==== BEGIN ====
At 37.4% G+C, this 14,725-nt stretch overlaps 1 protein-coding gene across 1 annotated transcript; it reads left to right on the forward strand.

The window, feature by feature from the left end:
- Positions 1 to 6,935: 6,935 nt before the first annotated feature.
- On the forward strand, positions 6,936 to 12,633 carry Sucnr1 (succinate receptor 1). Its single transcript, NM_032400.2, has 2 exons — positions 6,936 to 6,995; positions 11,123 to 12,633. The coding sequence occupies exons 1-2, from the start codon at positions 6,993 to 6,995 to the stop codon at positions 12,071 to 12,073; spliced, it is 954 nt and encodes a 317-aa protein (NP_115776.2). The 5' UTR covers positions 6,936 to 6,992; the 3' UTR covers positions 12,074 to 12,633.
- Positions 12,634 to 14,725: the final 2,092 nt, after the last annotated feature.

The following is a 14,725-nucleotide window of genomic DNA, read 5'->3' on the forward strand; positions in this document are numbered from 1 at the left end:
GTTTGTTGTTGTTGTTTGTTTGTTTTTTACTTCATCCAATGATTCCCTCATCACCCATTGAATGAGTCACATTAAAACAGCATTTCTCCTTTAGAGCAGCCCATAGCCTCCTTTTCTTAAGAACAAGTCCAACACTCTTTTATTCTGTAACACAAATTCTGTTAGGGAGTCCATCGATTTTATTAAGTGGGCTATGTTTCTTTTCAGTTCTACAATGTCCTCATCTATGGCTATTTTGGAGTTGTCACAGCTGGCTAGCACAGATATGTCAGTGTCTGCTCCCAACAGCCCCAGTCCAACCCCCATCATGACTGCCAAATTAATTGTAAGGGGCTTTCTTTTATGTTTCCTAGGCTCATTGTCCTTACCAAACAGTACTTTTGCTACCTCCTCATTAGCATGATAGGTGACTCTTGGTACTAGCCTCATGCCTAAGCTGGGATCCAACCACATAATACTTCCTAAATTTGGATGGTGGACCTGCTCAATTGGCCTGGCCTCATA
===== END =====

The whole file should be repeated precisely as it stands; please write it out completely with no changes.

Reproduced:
At 37.4% G+C, this 14,725-nt stretch overlaps 1 protein-coding gene across 1 annotated transcript; it reads left to right on the forward strand.

The window, feature by feature from the left end:
- Positions 1 to 6,935: 6,935 nt before the first annotated feature.
- On the forward strand, positions 6,936 to 12,633 carry Sucnr1 (succinate receptor 1). Its single transcript, NM_032400.2, has 2 exons — positions 6,936 to 6,995; positions 11,123 to 12,633. The coding sequence occupies exons 1-2, from the start codon at positions 6,993 to 6,995 to the stop codon at positions 12,071 to 12,073; spliced, it is 954 nt and encodes a 317-aa protein (NP_115776.2). The 5' UTR covers positions 6,936 to 6,992; the 3' UTR covers positions 12,074 to 12,633.
- Positions 12,634 to 14,725: the final 2,092 nt, after the last annotated feature.

The following is a 14,725-nucleotide window of genomic DNA, read 5'->3' on the forward strand; positions in this document are numbered from 1 at the left end:
GTTTGTTGTTGTTGTTTGTTTGTTTTTTACTTCATCCAATGATTCCCTCATCACCCATTGAATGAGTCACATTAAAACAGCATTTCTCCTTTAGAGCAGCCCATAGCCTCCTTTTCTTAAGAACAAGTCCAACACTCTTTTATTCTGTAACACAAATTCTGTTAGGGAGTCCATCGATTTTATTAAGTGGGCTATGTTTCTTTTCAGTTCTACAATGTCCTCATCTATGGCTATTTTGGAGTTGTCACAGCTGGCTAGCACAGATATGTCAGTGTCTGCTCCCAACAGCCCCAGTCCAACCCCCATCATGACTGCCAAATTAATTGTAAGGGGCTTTCTTTTATGTTTCCTAGGCTCATTGTCCTTACCAAACAGTACTTTTGCTACCTCCTCATTAGCATGATAGGTGACTCTTGGTACTAGCCTCATGCCTAAGCTGGGATCCAACCACATAATACTTCCTAAATTTGGATGGTGGACCTGCTCAATTGGCCTGGCCTCATA